Open Access - THATCamp American Historical Association 2013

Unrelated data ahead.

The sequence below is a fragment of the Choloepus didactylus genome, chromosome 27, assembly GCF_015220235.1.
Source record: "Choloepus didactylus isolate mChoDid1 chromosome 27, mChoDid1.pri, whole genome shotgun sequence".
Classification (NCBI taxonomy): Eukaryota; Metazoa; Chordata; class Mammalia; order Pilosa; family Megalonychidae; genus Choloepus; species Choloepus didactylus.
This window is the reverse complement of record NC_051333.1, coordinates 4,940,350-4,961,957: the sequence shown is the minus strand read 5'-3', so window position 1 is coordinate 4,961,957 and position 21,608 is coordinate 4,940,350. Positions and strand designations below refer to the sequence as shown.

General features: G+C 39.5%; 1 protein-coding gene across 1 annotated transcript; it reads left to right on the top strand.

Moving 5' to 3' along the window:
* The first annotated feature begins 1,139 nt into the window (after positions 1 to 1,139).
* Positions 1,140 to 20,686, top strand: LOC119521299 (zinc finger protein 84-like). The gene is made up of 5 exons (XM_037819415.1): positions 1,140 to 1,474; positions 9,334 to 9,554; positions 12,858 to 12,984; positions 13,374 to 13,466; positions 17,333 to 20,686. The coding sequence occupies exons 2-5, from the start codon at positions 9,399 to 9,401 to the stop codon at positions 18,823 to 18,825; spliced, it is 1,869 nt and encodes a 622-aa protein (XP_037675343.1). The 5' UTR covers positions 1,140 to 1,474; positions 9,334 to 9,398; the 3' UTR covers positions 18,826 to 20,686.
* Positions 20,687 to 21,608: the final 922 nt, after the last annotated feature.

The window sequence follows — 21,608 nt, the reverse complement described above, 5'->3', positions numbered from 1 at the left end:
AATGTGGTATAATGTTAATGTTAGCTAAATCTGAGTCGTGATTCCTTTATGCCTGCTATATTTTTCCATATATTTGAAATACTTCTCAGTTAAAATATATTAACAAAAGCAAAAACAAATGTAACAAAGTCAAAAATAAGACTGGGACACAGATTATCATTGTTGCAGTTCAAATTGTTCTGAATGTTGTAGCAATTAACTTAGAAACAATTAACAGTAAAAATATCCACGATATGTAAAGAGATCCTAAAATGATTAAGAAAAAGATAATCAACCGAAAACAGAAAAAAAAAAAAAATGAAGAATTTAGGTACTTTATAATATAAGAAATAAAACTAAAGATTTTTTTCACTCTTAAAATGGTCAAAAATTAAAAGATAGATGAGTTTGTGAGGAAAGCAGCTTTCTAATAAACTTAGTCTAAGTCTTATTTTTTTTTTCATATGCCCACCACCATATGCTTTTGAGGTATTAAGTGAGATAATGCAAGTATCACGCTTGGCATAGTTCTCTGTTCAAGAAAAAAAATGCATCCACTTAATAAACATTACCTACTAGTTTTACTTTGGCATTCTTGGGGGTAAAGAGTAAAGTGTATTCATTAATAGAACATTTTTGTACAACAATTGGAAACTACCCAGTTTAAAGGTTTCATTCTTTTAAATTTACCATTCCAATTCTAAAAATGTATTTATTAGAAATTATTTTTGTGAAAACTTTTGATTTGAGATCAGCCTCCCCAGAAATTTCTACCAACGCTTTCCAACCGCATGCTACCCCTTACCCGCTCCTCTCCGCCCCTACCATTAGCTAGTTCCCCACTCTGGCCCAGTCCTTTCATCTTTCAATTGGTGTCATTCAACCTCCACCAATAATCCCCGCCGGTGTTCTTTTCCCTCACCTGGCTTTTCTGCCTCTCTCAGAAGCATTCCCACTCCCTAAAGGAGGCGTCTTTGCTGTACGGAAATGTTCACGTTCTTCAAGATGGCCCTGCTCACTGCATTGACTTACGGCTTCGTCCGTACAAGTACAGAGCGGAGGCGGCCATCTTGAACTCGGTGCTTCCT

"What are the pros and cons, the means and obstacles, of keeping an open-access research notebook in the humanities? In an 2008 roundtable on digital history, historian William G. Thomas envisioned a future in which websites would serve as 'open research platforms where scholars can stage problems and continually modify their work, readers can view the research as it develops, and both can continually assemble new associations as an interpretive model is built.' But as Lisa Spiro has recently noted in her series on 'opening the humanities' (Part 1 and Part 2), this idea has not yet really taken hold in the humanities. The idea of open research notebooks has made more headway in science; for one example, see the Open Lab Notebook kept by Carl Boettiger. And some of the benefits promised by the open science movement—like the freeing of 'dark data' often lost in the publication process—seem like they would be applicable to humanistic disciplines like history as well. Keeping open research notebooks might also be one way to respond to the series of challenges to scholarship in a wikified world that AHA president William Cronon has outlined. Nonetheless, there are challenges—technical and otherwise—to the idea of open research notebooks in the humanities. Andrew J. Berger has recently outlined only a few... I have recently begun an open research notebook experiment of my own by beginning an online research wiki. I am interested in a talk session with other THATcampers interested in thinking how the open attitude might change the way research notes are kept and managed. What are the technical best practices for this kind of project? Will its benefits be limited if these experiments are too isolated from the discipline as a whole?"